While no one knows for sure how many people have died in the conflict in Darfur, western Sudan, more than 2.6 million are suffering because of it, and urgently need assistance.
Villages have been burnt, crops uprooted, men murdered, women raped, children abducted. And 1.9 million people have been displaced from their homes within Sudanese territory. Others are still at home but prevented from planting the crops on which their lives depend. If food does not soon reach them, they too will be forced to go search of it, swelling already overcrowded camps.
For a period, crimes against civilians in Darfur were not on the front pages. But for well more than a year, they have been. That it took intensive coverage in the world media to prompt action is a reproach not only to Sudan, but to the whole world. Even today, those who try to bring the crisis in Darfur to an end do not have the kind of support they need.
Our two organizations have come together to prevent further suffering. The United Nations is in the lead in bringing relief to the victims, and in seeking to end impunity for those who have committed the most heinous crimes.
The African Union is in the lead in providing security on the ground, and in efforts to revive political negotiations -- which alone can bring lasting peace and which are now scheduled to resume on June 10 in Abuja, Nigeria.
In recent months, the situation has stabilized, and fewer large-scale crimes have been reported. A massive U.N.-led humanitarian operation is under way, with more than 10,000 humanitarian workers (mostly Sudanese) delivering food, water, shelter and other lifesaving relief to as many as 1.8 million people. Where AU troops are on the ground, their heroic efforts have made a real difference: People are less exposed to predatory violence, many have returned to their villages, and attacks have decreased.
The humanitarian situation is thus undoubtedly better in some areas than a year ago. But access remains limited, harassment of humanitarian workers has increased, and insecurity remains unacceptably high. Hundreds of thousands of war-affected people do not receive the help they need, and the AU troops are still far too few to deploy through the whole vast territory.
Relief workers are often harassed by local authorities, and sometimes even attacked, kidnapped or threatened with violence. Nongovernmental relief workers from abroad find it increasingly hard to obtain visas. And trucks delivering aid are hijacked, often by rebels. Early this month, two drivers for the World Food Program were killed, in separate incidents. As a result, aid does not get to many of those who most need it.
The international response falls short in two lethal ways:
Another $350 million in aid is needed to help more than 3 million people survive the rest of this year.
More troops, police, aircraft and other transport, training and logistical support are needed to enable the AU to protect much of Darfur's population.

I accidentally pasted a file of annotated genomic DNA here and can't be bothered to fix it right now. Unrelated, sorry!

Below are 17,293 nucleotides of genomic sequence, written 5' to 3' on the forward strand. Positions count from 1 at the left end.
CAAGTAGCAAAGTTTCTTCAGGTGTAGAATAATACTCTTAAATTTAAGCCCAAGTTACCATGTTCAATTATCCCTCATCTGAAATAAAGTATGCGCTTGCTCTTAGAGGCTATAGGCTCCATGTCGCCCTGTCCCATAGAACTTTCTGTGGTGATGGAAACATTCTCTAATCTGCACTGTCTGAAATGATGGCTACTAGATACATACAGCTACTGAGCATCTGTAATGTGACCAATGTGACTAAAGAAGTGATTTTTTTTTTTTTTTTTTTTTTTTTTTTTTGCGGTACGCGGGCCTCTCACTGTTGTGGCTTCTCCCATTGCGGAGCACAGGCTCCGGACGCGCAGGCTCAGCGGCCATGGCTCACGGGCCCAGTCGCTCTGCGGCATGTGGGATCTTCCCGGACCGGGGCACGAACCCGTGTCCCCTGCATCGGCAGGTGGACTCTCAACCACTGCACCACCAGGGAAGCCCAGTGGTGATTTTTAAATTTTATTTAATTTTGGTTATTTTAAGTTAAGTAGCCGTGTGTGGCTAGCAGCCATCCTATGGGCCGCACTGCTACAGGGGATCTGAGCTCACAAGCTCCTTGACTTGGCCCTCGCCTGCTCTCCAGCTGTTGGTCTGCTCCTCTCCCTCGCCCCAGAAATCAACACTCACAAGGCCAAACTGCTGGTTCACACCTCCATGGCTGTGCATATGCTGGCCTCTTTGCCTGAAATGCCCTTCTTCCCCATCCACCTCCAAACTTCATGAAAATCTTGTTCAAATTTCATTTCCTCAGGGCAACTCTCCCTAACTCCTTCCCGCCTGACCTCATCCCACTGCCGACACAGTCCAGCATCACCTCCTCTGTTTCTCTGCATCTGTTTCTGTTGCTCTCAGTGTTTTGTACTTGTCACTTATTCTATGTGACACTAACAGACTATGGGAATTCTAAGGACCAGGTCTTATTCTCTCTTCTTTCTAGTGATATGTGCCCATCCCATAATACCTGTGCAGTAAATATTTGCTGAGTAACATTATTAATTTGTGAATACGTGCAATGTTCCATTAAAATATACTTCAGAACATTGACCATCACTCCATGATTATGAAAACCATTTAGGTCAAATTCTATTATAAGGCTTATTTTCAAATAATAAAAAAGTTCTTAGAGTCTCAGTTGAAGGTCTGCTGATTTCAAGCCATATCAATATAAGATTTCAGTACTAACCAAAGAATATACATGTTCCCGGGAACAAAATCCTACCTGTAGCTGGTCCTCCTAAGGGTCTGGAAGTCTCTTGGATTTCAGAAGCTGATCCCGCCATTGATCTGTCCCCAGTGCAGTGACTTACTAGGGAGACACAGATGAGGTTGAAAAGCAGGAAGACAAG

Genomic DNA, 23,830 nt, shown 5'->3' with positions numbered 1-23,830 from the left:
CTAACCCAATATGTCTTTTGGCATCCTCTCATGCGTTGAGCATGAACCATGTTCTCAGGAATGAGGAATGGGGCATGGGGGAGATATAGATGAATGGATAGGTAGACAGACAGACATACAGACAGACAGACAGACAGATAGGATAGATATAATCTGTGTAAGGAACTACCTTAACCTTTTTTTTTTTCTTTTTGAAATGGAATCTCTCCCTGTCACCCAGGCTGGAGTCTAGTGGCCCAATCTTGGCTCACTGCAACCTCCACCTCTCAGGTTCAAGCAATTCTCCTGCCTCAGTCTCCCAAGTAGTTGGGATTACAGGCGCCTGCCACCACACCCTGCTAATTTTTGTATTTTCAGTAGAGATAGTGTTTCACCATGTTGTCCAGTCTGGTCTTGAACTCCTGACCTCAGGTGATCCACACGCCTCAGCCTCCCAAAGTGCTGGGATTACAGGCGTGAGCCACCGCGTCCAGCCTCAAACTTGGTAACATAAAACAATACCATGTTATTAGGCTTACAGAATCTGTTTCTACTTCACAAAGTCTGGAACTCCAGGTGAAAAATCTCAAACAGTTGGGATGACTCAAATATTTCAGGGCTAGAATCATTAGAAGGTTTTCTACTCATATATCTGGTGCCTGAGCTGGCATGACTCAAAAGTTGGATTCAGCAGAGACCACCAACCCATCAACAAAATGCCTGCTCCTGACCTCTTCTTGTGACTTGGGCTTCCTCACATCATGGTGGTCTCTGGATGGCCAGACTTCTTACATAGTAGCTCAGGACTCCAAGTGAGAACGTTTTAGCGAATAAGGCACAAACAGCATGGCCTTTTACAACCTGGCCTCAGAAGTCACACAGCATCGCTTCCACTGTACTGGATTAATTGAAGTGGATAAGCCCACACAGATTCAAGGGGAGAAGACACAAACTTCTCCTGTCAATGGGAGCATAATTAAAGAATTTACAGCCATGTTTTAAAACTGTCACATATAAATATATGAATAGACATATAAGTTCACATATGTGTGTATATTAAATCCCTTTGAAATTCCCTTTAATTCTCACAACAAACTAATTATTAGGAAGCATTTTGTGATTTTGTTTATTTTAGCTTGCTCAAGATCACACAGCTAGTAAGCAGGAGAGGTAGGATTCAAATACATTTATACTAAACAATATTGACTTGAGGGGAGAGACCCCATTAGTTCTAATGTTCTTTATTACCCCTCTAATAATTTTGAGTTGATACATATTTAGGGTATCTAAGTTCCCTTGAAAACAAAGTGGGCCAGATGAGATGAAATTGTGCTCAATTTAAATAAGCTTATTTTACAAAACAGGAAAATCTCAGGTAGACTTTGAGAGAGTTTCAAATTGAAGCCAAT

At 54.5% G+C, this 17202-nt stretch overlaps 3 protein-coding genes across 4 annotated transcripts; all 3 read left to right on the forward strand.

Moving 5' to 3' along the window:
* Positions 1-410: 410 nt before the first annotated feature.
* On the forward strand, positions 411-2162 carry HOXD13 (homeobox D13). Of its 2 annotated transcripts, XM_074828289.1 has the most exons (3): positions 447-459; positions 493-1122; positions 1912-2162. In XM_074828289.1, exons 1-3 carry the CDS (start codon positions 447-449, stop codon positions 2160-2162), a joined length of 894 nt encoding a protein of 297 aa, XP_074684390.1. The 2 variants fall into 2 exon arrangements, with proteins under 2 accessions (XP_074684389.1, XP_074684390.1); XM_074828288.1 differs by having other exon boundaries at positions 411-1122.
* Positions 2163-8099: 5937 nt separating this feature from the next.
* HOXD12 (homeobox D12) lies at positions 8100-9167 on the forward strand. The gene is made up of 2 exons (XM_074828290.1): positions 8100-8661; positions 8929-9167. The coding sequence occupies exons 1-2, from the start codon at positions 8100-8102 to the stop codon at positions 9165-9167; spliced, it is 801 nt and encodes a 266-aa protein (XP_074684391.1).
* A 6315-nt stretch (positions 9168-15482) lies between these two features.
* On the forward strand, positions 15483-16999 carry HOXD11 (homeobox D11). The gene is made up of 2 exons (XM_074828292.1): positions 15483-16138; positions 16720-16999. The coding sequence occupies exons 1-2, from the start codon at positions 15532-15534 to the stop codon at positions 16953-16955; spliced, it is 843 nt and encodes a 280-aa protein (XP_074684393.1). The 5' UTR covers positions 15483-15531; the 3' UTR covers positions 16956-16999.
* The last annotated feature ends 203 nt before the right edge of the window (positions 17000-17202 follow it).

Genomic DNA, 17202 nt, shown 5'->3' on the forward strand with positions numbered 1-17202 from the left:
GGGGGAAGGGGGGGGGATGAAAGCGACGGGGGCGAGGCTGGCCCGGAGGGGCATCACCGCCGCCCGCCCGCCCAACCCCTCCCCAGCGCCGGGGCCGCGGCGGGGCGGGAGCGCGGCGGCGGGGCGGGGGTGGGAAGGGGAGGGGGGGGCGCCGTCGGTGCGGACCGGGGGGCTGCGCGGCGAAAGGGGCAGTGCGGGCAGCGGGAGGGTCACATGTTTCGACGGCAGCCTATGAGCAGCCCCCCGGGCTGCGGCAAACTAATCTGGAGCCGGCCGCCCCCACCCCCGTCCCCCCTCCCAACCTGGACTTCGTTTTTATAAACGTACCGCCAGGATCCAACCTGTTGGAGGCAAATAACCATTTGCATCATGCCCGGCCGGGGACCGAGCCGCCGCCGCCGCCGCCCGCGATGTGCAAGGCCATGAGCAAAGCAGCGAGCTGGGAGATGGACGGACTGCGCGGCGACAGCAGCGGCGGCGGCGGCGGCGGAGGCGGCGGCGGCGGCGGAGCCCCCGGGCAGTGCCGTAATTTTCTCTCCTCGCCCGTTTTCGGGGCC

As part of our efforts to address the Darfur crisis, we have jointly convened today's donor conference in Addis Ababa, Ethiopia: to give the rest of the world -- especially the wealthy countries with the means to contribute, and whose media and public opinion have been most vocal about the need to halt atrocities -- an opportunity to rally and give practical support to the Africans actually doing something on the ground.
This conference will complement the one held in Oslo last month, at which $4.5 billion of aid was pledged to Sudan, mainly to support the fragile peace which has at last been achieved between north and south after a 21-year civil war.
Indeed, Darfur can only benefit if the rest of the Sudan is at peace, and if the new government of national unity (due to take office in July) leads the whole country in a new, more inclusive direction. Thus the 10,000-strong peacekeeping force the United Nations is now deploying in the south will help make peace viable throughout the country, including Darfur.
But action is urgently needed in Darfur, on three fronts:
The humanitarian effort must be fully funded, and safe access for relief workers -- both inter- and nongovernmental -- must be fully guaranteed by all parties.
The AU force must be expanded without delay, and bolstered by logistical and financial support, so it can provide real security throughout Darfur, allowing the people to return to their homes and resume cultivating their crops. African states that have promised troops must provide them promptly, and donors must provide the means for those troops to deploy.
Both the government and the rebels must bring their forces and allied militias under full control, and ensure they fully respect the cease-fire and humanitarian law.
And the parties to the conflict must negotiate a political agreement offering solid guarantees for lasting peace. The AU and the wider international community can and must help.
But in the end peace will only be made, and kept, by the Sudanese people themselves.